Different ways to be Brights
When I was in my early 20s, I swam with a masters competitive swim club. One of my fellow swimmers was a prominent lawyer in the community where I lived. She also served as a volunteer board member on a local charitable organization with me. I admired her swimming ability, her professional success and her commitment to community.
One day she mentioned that she had been invited to join a local group that restricted its membership to women who had attended university. She declined. She said, “Why would I want to become a member of an organization that excludes some of the brightest people I know?”
I think of this when I come across the organization called Brights.
Brights aims to promote acknowledgement of a view of the world that is naturalistic, and free of mystical elements.
I know that the members of this group would consider me to be naïve—maybe even a little dim—but when I read that I can’t help but think, “What fun is that?”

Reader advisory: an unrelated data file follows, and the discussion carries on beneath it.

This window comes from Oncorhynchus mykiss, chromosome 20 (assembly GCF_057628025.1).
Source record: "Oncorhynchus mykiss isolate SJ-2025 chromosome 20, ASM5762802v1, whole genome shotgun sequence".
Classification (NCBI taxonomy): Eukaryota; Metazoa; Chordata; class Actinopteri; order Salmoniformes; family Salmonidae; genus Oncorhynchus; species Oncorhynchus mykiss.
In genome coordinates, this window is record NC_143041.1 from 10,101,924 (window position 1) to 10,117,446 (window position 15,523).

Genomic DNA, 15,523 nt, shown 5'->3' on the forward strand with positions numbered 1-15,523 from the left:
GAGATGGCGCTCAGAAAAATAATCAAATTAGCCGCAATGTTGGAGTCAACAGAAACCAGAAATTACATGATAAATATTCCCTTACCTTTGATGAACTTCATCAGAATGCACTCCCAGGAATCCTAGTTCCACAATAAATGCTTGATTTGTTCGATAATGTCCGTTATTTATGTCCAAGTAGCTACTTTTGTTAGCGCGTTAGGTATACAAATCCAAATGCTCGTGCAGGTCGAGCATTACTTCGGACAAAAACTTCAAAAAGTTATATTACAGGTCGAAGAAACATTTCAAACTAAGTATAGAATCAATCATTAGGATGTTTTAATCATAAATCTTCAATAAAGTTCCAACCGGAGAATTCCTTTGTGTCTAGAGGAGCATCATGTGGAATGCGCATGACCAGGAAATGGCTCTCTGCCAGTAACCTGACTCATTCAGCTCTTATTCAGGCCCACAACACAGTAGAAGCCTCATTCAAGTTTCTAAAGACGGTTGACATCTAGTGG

Don’t get me wrong, I’m a science girl. I’m all over science, and I reject worldviews that dismiss it or explain it away out of fear. But I am also a mysticism girl. I’m all over it, and I reject worldviews that dismiss it or explain it away out of fear.
Call me naïve—maybe even a little dim—but it seems to me that everything in this crazy world has two “views.” We need both the scientific and the divine, to get the full picture.
Science and Story.
And some of the brightest people I know feel that way, too.
So, why would I want to join Brights when it excludes some of the brightest people I know?
And I smiled when I read one of the headings under Vision on their website:
“Symbolism [sounds pretty mystical to me]
Light!—clear and vivid! The imagery of brightness speaks to humanity’s impetus toward learning, audacity for open inquiry, and spirit of skepticism that once characterized an optimistic time on earth when science and reason seemed to offer the key to the future.”
Symbolism and spirit. Maybe they are more mystical than they are willing to admit?